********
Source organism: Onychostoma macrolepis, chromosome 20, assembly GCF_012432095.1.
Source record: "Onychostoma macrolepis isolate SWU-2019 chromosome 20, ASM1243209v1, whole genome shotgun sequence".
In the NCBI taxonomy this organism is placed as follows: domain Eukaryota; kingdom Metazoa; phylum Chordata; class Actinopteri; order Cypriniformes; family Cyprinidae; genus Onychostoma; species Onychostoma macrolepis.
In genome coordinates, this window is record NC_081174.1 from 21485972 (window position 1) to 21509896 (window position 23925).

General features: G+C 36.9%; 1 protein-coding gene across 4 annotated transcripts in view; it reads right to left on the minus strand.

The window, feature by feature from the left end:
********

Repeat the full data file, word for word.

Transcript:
Source organism: Onychostoma macrolepis, chromosome 20, assembly GCF_012432095.1.
Source record: "Onychostoma macrolepis isolate SWU-2019 chromosome 20, ASM1243209v1, whole genome shotgun sequence".
In the NCBI taxonomy this organism is placed as follows: domain Eukaryota; kingdom Metazoa; phylum Chordata; class Actinopteri; order Cypriniformes; family Cyprinidae; genus Onychostoma; species Onychostoma macrolepis.
In genome coordinates, this window is record NC_081174.1 from 21485972 (window position 1) to 21509896 (window position 23925).

General features: G+C 36.9%; 1 protein-coding gene across 4 annotated transcripts in view; it reads right to left on the minus strand.

The window, feature by feature from the left end: